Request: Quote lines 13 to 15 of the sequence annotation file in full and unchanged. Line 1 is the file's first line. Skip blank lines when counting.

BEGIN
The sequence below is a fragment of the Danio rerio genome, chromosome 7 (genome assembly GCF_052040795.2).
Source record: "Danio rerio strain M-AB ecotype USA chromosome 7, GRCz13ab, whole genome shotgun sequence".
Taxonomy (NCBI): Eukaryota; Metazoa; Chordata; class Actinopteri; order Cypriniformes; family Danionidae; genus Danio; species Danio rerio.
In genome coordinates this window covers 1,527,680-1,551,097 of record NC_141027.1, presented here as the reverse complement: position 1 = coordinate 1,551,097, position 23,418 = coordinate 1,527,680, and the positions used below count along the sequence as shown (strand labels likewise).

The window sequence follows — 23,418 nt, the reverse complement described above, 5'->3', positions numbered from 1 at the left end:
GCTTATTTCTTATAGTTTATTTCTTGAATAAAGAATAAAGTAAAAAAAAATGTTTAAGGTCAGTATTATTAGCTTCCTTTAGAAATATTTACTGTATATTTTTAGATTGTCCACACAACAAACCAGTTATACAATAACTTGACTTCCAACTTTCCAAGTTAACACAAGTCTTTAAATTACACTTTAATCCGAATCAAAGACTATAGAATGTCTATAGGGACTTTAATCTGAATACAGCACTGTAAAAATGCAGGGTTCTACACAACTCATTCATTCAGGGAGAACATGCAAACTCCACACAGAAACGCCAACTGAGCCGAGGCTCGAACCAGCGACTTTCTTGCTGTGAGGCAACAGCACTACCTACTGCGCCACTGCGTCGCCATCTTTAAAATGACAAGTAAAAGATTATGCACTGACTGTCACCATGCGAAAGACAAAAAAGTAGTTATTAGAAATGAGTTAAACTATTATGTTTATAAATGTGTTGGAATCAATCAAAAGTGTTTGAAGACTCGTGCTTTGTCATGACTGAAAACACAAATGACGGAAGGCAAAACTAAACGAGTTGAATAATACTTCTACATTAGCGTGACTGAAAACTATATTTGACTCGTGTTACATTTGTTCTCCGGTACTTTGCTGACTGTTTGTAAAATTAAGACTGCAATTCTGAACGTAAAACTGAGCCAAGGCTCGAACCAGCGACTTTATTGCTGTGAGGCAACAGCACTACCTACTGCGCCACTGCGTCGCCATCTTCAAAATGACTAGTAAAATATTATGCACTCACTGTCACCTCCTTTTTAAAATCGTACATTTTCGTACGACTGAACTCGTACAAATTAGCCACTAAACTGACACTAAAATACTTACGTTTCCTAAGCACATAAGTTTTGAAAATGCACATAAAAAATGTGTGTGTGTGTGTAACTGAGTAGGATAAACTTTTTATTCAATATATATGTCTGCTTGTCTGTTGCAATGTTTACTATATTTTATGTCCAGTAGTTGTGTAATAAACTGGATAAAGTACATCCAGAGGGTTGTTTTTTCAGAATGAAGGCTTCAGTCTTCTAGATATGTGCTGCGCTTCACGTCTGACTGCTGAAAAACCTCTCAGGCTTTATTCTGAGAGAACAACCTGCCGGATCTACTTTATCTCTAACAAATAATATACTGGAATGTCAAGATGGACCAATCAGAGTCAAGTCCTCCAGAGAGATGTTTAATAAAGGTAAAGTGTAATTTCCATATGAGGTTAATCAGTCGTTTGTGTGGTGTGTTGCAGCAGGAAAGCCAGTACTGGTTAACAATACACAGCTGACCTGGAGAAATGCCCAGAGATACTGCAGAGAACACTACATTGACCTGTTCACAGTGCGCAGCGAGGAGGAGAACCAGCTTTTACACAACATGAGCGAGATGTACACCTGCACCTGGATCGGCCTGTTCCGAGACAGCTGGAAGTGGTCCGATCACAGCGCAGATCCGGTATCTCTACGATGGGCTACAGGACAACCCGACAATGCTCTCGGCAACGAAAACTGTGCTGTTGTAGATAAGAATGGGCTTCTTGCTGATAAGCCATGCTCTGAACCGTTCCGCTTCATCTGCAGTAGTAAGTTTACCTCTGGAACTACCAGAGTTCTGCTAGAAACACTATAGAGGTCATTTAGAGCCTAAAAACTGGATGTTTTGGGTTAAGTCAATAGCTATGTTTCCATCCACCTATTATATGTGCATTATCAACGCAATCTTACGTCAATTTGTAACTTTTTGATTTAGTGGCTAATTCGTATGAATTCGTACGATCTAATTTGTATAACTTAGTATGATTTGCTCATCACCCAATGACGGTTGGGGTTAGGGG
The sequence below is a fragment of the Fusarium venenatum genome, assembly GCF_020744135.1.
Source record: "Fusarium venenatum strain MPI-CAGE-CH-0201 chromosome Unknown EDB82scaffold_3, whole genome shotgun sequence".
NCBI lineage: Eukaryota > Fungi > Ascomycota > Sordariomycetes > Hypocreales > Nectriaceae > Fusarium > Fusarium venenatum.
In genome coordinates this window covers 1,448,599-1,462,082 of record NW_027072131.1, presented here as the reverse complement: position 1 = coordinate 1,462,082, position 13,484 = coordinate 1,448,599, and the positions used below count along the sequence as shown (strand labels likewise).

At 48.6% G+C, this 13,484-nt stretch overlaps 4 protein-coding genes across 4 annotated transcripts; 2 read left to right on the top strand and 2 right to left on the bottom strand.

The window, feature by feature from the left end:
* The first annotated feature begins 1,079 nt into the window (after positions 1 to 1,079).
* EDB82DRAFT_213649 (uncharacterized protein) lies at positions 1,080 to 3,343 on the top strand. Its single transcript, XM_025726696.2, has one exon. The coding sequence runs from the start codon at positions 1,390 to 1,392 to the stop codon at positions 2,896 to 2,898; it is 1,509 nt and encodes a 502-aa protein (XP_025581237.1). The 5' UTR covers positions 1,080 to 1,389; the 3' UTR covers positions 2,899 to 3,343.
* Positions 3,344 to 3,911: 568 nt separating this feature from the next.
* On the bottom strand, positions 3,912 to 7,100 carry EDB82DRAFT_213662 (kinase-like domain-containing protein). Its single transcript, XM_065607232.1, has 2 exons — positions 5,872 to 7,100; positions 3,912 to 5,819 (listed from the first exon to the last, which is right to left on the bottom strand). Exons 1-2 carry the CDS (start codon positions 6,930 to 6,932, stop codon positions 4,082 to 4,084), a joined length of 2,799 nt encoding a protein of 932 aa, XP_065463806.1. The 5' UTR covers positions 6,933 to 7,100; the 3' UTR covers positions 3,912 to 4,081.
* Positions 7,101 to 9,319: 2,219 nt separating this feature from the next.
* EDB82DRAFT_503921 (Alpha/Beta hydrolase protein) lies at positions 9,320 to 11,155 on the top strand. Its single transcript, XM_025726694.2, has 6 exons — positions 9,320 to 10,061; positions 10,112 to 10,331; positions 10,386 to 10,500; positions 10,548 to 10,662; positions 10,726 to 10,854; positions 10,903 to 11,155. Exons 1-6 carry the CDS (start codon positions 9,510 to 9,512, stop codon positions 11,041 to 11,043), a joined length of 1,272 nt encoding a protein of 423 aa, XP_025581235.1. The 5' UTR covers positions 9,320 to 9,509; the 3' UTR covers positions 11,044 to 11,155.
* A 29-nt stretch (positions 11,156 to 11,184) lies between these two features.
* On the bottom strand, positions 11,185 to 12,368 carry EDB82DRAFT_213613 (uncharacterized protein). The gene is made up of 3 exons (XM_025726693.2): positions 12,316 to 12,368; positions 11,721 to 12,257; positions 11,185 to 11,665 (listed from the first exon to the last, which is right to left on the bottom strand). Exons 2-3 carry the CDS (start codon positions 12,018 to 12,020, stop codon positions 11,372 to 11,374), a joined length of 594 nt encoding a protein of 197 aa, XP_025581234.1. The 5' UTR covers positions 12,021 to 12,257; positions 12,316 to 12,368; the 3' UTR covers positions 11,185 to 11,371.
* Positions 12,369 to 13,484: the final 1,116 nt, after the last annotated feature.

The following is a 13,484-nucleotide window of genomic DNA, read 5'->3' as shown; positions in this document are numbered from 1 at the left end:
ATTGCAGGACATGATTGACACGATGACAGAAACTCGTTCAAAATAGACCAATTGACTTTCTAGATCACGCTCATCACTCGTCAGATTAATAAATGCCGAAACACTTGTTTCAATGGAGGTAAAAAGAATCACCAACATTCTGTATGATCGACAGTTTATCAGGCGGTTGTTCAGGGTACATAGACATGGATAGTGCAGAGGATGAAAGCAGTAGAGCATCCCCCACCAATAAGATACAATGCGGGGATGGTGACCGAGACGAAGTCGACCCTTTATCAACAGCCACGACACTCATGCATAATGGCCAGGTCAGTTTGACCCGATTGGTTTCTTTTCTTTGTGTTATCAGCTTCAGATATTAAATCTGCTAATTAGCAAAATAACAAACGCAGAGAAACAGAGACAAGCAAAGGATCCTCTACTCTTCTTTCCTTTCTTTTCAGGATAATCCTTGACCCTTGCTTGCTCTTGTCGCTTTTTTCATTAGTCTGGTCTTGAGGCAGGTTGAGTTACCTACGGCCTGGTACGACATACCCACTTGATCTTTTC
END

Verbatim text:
* The first annotated feature begins 1,079 nt into the window (after positions 1 to 1,079).
* EDB82DRAFT_213649 (uncharacterized protein) lies at positions 1,080 to 3,343 on the top strand. Its single transcript, XM_025726696.2, has one exon. The coding sequence runs from the start codon at positions 1,390 to 1,392 to the stop codon at positions 2,896 to 2,898; it is 1,509 nt and encodes a 502-aa protein (XP_025581237.1). The 5' UTR covers positions 1,080 to 1,389; the 3' UTR covers positions 2,899 to 3,343.
* Positions 3,344 to 3,911: 568 nt separating this feature from the next.